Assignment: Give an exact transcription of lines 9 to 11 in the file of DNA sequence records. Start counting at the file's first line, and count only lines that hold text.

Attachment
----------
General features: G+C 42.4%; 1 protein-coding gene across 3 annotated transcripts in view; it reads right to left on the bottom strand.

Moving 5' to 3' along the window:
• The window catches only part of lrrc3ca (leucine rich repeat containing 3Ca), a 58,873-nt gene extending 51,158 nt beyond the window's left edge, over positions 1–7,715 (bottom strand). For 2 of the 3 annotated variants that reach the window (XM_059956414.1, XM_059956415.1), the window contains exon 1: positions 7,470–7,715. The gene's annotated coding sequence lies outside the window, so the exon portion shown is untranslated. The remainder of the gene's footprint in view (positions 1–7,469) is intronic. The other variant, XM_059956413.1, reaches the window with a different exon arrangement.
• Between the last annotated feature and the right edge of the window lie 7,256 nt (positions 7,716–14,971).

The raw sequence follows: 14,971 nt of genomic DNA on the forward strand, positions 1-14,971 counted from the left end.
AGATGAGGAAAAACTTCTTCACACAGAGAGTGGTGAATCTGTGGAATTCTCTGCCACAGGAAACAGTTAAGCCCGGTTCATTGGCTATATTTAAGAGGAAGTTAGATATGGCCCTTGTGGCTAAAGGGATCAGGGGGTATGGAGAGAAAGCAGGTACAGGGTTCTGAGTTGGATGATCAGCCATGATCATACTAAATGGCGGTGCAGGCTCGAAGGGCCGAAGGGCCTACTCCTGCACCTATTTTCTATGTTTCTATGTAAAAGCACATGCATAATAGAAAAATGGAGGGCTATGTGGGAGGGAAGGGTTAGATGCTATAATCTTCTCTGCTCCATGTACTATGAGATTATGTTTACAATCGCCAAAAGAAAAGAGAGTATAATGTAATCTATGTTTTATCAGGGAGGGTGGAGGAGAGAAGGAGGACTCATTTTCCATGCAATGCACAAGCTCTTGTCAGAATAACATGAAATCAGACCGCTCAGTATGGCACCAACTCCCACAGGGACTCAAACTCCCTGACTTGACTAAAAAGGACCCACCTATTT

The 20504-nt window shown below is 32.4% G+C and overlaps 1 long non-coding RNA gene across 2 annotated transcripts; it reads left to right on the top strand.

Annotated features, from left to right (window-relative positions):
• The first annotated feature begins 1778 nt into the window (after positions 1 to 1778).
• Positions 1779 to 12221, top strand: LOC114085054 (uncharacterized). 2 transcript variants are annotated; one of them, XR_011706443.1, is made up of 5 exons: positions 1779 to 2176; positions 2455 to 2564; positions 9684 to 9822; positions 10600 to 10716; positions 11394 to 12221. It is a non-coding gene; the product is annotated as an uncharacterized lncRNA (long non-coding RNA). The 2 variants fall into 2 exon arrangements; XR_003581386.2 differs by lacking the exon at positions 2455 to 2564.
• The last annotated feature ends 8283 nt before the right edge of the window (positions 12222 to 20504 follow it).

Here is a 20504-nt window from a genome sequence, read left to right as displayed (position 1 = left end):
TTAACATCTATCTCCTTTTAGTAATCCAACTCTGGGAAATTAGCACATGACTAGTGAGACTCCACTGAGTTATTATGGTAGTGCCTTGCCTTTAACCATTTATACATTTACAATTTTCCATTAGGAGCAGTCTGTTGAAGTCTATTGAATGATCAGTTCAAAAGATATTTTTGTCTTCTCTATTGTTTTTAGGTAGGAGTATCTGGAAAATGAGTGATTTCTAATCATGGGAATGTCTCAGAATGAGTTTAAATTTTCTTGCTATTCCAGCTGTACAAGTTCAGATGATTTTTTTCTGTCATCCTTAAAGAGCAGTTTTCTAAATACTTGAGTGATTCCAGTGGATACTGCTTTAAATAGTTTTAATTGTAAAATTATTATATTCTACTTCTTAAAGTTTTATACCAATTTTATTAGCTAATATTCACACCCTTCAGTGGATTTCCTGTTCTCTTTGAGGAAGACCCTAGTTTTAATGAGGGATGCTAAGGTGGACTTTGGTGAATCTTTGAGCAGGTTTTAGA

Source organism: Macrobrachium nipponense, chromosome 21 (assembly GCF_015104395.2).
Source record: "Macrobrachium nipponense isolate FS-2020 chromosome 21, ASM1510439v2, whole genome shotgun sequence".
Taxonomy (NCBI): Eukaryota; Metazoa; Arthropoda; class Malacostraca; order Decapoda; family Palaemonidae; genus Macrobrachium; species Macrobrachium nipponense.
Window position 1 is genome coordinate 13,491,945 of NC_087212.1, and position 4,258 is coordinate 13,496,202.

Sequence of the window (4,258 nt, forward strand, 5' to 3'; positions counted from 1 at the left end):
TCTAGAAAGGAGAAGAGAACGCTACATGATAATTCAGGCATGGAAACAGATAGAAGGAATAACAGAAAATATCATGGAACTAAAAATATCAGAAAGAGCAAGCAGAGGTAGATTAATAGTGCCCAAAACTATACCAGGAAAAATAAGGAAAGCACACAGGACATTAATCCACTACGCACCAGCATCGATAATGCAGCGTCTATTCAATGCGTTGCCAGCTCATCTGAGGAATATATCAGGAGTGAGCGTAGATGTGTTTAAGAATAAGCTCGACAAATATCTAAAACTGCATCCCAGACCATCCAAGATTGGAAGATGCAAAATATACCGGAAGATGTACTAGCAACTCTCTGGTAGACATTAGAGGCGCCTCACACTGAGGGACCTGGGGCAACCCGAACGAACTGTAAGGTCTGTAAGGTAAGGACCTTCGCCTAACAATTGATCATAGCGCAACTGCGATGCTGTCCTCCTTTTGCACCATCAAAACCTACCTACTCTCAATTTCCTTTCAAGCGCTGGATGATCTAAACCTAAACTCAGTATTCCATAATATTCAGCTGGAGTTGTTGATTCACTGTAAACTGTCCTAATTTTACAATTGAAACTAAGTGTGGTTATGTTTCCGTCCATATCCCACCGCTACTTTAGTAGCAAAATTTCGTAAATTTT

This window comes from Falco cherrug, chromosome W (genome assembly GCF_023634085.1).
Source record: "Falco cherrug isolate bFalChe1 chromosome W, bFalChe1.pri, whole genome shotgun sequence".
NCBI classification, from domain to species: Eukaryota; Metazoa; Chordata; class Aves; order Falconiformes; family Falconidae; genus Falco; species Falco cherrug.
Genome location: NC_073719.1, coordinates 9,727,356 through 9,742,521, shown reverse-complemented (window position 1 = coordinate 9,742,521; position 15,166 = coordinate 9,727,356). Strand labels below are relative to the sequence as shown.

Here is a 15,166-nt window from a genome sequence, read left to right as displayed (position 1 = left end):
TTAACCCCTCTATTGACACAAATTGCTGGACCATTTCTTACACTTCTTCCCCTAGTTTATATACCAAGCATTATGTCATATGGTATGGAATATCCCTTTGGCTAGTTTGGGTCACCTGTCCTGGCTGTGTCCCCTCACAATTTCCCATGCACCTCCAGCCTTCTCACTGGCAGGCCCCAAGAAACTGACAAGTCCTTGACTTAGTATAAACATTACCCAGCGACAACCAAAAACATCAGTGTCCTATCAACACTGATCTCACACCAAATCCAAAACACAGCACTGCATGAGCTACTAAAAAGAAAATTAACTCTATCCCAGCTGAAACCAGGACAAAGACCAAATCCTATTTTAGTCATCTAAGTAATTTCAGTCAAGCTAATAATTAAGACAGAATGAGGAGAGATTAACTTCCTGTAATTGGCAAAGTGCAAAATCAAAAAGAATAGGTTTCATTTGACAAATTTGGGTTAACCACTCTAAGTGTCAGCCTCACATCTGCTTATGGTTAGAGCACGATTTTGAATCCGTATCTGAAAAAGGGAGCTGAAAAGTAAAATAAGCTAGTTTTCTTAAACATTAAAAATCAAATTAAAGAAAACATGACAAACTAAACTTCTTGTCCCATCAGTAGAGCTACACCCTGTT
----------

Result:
• The first annotated feature begins 1778 nt into the window (after positions 1 to 1778).
• Positions 1779 to 12221, top strand: LOC114085054 (uncharacterized). 2 transcript variants are annotated; one of them, XR_011706443.1, is made up of 5 exons: positions 1779 to 2176; positions 2455 to 2564; positions 9684 to 9822; positions 10600 to 10716; positions 11394 to 12221. It is a non-coding gene; the product is annotated as an uncharacterized lncRNA (long non-coding RNA). The 2 variants fall into 2 exon arrangements; XR_003581386.2 differs by lacking the exon at positions 2455 to 2564.
• The last annotated feature ends 8283 nt before the right edge of the window (positions 12222 to 20504 follow it).